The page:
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Different Confirmation Dialogs

If you're like me, you click "OK" without reading.
  [vote for,

Confirmation dialogs are great things for keeping you from unwittingly deleting those "important" pictures, or more importantly, keeping you from sending said pictures to everyone on your e-mail list. The problem is that they're ubitquitous - who doesn't absentmindedly click "OK" to whatever box comes up?

The proposed solution - for dialogs that are really, truly important should have an option to randomly change the input needed to bypass the confirmation box (toggleable of course for power users). It would be something as simple as "Press the 'A' key to continue". This would prevent people from accidentally getting themselves into trouble in this way.

Qinopio, May 19 2004

Whatever Button http://www.halfbake...a/whatever_20button
[DrCurry, Oct 04 2004]

Same Idea Configurable_20_22Grandma_22_20level
[dev45, Oct 04 2006]


       Good idea. How about changing the message to include a random number of double negatives - along the lines of "If the statemement 'it would not be incorrect to state that you do not oppose an intention to avoid failing to prevent the forestalling of the deletion' is not an accurate misrepresentation of a view you do not hold then please press the 'A' key."?
dobtabulous, May 19 2004

       I suspect I would skim read the warning message until it got to the bit where it said "Press the 'A' key" and hit it.. and then regret it, in time honoured fashion.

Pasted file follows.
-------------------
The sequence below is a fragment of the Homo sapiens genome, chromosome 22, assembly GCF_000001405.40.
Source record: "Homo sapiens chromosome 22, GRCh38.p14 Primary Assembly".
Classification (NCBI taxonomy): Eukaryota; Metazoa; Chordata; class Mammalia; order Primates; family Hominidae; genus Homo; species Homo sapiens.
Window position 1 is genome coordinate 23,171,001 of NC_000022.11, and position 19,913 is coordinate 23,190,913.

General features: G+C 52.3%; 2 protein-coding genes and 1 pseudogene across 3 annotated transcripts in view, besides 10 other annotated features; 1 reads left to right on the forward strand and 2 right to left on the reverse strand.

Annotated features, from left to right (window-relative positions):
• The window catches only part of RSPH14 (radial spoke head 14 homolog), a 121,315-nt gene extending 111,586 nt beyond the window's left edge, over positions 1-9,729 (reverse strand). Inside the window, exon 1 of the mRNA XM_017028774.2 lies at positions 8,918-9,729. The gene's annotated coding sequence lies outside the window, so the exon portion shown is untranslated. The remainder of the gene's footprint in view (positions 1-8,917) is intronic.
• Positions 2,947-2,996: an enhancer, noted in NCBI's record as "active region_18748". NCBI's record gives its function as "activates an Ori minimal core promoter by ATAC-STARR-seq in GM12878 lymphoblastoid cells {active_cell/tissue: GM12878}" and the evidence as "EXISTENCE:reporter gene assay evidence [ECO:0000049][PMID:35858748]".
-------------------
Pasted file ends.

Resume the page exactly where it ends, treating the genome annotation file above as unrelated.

neilp, May 19 2004

       Baked by Winzip: they swop the "I agree" etc boxes around.

Computer: Are you sure?
Human: yes.

Computer: Are you really sure?
Human: YES.

Computer: Are you really, really sure?


Human: Hmmm. Actually, on second thoughts, maybe not.
Computer: Told you so.
Ling, May 19 2004

       I haven't bought it. My tolerance for irritating messages etc is boundless. I see it as a strength.
Harry Mudd, May 19 2004

       Nope -- computer users shouldn't be forced to do anything .. the OS should continue putting up the warning messages. It's the user that chooses to read them or not.   

britboy, May 19 2004

       I agree with [britboy].
Anyone who is daft enough to click yes without reading the dialogue deserves not to have stuff!
MikeOliver, May 19 2004

       We did this before. And there is nothing new to the concept.
DrCurry, May 19 2004

       In a previous soujourn here, I recall a decent scheme being applied to the "Destroy Account" function: present a series of generically labeled (A,B,C,D,etc.) buttons and include instructions in the dialog box text stating which of the buttons to select to confirm the action in progress.   

       A grid of unlabeled buttons might do the job of forcing the user to read before deleting those important pictures. "If it is indeed the true desire of your heart and mind to cause the selected digital representations of real world images to no longer be available through ordinary means, click the button in the 4th column, 3rd row, then click button in the 7th column, 2nd row."
Gromit, May 19 2004

       The problem here is stuff you want to delete or permanently remove never seams to leave, that vital document or picture will vanish at the drop of a hat.
engineer1, May 19 2004

       Baked by Apple: they have "verb dialogs". For example, if you were closing a text editor but you have made changes to the current file, the command buttons would be "Save" and "Don't Save". For people who don't read the rest of the dialog (for whatever reason) this is immediately clear.   

       It's just stupid inane companies that forget about the accessibility and usability aspects of their new, "fantastic" GUIs that don't do this.
Jambam, Jul 29 2005


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